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Privacy fact sheet 50: Accessing and correcting your health information

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January 2017

Australian privacy law[1] gives you a general right to access and correct your health information. Please take a moment to read this fact sheet and find out when and how you can access and correct your health information.

Can I access my health information?

Generally, a doctor or other health service provider must give you access to your health information if you request it.

You can ask for access to be provided in a particular way. Your provider should generally give you access in the way you request — such as giving you copies or letting you view it, or giving a copy to another provider. However, if you ask for access to your health information in a way which is unreasonable or not practical, they can give it to you in another way — such as on a disc or USB stick rather than giving you hard copies of the whole record.

If you are seeking access to your health information because you want to change to another provider, your current provider might prefer to transfer your record to the new provider rather than giving you the information directly.

Can a provider refuse my access request?

Your provider can refuse to give you access in some situations, such as where it could threaten someone’s life, health or safety (including yours) or impact on someone else’s privacy. For information about other situations where access can be refused, see Chapter 12 of our Australian Privacy Principles guidelines.

If your provider refuses to give you access or to give it in the way you ask, they must generally give you a written notice telling you why and how you can complain about their refusal. They also need to try to give you access in a way that meets both your and their needs if that is possible. For example, if giving you certain information would affect someone else’s privacy, they could block out that part and still give you the rest of the information. Or, if it is not possible to give access directly to you because of a concern for your health or safety then it may be possible to obtain access through an agreed intermediary.

Can I ask for my health information to be corrected?

You can ask your provider to correct your health information. They have to take reasonable steps to correct their records to make sure they are accurate, complete, up-to-date, relevant and not misleading. If they have given incorrect information to others, you can also ask your provider to tell those other parties that it is incorrect.

Can my provider refuse to correct my health information?

Your provider can refuse to correct your health information if they believe it is correct, even if you don’t agree with it. Their opinion isn’t inaccurate just because you disagree with it — rather, it may be accurate if it is an informed view presented as their opinion and not objective fact. For example, you may disagree with a diagnosis, but your record may need to provide a full and accurate history including past diagnoses, even if you don’t agree with the diagnosis. Your provider may also be unable to correct or delete information under their professional record-keeping obligations.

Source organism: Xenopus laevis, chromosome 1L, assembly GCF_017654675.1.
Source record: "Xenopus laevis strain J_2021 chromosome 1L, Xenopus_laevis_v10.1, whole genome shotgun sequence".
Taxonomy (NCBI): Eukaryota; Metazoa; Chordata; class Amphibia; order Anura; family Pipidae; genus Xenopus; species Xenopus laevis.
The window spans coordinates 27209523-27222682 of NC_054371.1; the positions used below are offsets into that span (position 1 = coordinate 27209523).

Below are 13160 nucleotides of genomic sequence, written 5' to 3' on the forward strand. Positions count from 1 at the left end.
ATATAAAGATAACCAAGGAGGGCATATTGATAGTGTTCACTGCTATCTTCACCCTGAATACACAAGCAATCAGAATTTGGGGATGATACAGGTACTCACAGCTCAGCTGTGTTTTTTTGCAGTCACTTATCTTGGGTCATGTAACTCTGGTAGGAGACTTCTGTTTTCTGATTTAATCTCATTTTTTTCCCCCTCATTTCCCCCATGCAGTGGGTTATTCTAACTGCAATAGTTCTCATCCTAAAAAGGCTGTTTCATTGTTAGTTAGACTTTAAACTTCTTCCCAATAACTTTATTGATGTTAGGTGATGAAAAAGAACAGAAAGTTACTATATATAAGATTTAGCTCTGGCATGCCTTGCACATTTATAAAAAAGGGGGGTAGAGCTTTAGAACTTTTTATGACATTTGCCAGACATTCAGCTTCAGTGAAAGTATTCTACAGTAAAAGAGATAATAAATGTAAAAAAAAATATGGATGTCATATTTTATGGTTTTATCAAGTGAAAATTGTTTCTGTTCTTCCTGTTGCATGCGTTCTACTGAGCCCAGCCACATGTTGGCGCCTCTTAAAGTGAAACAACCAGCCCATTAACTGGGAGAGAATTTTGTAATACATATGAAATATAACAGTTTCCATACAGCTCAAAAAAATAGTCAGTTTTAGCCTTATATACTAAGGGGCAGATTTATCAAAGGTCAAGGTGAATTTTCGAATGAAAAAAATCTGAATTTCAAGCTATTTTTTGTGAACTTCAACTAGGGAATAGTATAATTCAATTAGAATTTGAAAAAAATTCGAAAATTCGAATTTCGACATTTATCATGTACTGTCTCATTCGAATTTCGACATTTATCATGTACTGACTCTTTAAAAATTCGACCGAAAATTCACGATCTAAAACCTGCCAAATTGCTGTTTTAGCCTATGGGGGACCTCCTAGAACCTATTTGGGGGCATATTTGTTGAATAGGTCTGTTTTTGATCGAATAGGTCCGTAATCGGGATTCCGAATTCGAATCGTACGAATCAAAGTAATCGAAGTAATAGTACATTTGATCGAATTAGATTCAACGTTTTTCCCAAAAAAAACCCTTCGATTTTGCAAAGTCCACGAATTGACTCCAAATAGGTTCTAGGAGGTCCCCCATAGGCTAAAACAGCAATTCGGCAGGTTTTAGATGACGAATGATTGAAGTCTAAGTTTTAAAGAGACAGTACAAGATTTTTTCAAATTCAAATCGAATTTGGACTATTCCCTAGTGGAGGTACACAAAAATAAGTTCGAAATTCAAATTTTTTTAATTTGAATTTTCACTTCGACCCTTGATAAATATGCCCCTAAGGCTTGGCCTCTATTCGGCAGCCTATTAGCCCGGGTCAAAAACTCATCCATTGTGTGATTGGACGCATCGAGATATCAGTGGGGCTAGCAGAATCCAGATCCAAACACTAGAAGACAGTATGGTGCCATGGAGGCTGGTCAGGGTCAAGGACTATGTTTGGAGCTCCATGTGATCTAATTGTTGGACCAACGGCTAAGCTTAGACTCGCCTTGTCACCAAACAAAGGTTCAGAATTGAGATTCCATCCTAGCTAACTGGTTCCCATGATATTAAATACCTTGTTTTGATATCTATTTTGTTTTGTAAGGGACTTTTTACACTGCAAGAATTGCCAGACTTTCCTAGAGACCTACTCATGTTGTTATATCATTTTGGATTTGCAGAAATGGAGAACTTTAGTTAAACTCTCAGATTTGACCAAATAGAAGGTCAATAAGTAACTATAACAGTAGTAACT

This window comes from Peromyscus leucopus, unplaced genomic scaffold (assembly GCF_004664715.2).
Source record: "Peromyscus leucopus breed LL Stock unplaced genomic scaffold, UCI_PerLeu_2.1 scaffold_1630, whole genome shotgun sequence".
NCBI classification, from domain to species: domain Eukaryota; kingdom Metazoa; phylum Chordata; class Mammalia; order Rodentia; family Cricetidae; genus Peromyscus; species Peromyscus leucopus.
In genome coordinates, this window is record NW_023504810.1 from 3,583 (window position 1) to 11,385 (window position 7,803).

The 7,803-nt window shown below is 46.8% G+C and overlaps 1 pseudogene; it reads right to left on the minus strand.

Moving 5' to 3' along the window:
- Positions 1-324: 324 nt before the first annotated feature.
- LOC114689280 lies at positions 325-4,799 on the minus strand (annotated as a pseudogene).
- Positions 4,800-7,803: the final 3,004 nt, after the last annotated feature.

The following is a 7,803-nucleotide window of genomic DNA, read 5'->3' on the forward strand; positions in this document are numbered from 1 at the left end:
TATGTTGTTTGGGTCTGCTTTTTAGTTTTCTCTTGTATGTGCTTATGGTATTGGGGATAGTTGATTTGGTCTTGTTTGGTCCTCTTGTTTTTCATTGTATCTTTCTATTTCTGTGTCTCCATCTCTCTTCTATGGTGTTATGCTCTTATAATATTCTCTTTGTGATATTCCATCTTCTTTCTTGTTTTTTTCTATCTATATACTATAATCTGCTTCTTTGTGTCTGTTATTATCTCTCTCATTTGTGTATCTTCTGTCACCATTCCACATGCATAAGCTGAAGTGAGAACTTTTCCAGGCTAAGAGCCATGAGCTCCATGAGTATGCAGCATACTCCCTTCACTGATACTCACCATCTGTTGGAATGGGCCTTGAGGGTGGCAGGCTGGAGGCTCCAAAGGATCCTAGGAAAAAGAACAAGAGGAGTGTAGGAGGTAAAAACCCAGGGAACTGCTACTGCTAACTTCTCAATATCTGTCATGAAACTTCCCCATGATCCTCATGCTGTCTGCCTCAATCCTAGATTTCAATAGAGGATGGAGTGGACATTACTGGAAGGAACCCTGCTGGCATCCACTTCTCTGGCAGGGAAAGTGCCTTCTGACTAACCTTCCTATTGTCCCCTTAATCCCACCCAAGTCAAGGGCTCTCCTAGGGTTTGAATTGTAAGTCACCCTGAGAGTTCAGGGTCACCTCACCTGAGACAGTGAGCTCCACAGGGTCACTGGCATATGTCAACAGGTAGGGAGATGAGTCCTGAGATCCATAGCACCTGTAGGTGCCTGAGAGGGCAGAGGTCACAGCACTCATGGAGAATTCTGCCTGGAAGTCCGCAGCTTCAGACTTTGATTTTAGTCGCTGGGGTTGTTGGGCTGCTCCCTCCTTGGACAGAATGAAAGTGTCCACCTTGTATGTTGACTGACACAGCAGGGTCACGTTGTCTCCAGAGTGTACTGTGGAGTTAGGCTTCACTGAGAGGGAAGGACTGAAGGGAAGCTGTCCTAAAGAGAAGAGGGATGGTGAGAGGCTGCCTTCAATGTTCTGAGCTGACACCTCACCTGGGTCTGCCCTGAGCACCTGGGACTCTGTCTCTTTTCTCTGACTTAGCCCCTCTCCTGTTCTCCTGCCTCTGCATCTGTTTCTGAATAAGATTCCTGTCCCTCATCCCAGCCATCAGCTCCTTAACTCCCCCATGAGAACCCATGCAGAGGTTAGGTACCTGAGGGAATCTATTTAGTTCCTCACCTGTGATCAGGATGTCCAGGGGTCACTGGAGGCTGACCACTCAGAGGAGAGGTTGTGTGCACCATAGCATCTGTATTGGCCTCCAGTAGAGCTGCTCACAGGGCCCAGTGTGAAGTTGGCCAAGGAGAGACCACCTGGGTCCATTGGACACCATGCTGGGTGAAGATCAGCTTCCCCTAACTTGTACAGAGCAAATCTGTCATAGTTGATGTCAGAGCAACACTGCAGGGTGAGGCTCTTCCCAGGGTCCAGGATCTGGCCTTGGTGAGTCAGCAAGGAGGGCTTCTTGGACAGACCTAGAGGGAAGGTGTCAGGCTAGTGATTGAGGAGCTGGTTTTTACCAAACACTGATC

If your provider refuses to correct your information, they must generally give you a written notice telling you why and how you can complain. You can also ask them to include a short statement with your record, stating that you think the information is incorrect.

Process for making access and correction requests

There are no set rules about how you should make your request, but your provider may have a process for you to follow.

Your provider may need to verify your identity before giving you access to your health information. They may also ask you to make your request in writing, for example if you are asking for many corrections or if your access request is complex. Your provider should generally respond to your access or correction request within 30 days. However, sometimes they may need more time, for example if the information is archived.

They can’t charge you just to make a request but they can charge you for what it costs them to provide access. This could include the administrative cost of staff getting the information and postage or photocopying costs. However, if they get legal advice about your request they shouldn’t charge you for this.

How can I complain?

If you are not satisfied with your provider’s response to your access or correction request you can complain to us. You should talk to your provider first, and give them an adequate opportunity to deal with the complaint (usually 30 days). They cannot charge you for making a complaint, and their privacy policy must explain how you can complain to them. If you are not satisfied with their response, you can complain to us.

Footnotes

[1] Please note that state-managed public health services (such as public hospitals) may be subject to state-based privacy acts or guidelines. For more detail please see state and territory health privacy.